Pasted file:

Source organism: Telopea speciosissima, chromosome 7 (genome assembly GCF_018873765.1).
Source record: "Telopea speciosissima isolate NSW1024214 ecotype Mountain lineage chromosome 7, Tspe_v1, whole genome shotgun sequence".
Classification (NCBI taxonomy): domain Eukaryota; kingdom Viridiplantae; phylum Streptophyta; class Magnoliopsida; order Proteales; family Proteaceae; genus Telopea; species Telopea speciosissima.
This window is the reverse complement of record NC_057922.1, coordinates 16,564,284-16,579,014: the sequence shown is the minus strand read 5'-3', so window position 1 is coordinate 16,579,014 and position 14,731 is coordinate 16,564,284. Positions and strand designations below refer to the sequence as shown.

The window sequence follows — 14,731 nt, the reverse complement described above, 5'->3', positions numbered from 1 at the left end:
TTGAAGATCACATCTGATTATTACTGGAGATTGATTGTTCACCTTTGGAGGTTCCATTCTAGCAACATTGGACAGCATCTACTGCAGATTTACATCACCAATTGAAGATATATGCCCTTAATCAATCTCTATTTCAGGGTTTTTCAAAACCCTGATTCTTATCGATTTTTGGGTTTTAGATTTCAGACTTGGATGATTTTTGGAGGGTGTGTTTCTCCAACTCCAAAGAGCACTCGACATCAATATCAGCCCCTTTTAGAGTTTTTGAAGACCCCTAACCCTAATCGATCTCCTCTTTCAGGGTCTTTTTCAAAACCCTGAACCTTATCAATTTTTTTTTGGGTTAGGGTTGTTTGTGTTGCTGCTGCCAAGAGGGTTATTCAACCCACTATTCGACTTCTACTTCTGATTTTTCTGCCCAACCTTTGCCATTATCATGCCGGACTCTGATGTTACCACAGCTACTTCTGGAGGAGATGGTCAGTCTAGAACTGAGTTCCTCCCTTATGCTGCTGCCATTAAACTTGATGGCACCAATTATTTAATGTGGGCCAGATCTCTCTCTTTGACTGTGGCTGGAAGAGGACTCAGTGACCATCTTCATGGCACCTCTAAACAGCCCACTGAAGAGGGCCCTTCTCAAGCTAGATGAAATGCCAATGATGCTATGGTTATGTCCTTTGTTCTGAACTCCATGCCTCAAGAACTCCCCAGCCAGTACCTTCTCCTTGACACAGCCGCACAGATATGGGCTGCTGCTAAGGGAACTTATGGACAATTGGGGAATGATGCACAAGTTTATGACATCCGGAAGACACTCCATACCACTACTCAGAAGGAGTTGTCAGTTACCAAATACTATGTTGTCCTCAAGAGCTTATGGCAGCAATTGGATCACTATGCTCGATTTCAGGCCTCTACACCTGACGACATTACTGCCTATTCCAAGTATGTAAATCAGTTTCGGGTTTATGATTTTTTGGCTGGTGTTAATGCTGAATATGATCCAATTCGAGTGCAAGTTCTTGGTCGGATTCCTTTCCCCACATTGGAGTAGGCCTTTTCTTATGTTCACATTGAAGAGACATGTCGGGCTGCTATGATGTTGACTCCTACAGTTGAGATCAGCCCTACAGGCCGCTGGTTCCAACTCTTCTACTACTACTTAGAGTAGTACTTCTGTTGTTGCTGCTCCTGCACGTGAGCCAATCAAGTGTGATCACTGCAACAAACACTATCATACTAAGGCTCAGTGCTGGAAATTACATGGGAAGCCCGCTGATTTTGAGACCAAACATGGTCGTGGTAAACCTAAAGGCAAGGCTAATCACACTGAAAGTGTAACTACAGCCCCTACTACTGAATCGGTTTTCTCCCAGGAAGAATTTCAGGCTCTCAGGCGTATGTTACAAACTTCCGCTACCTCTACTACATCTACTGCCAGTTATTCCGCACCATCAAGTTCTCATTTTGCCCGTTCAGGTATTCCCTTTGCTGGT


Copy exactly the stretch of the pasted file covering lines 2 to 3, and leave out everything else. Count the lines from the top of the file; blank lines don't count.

Source record: "Telopea speciosissima isolate NSW1024214 ecotype Mountain lineage chromosome 7, Tspe_v1, whole genome shotgun sequence".
Classification (NCBI taxonomy): domain Eukaryota; kingdom Viridiplantae; phylum Streptophyta; class Magnoliopsida; order Proteales; family Proteaceae; genus Telopea; species Telopea speciosissima.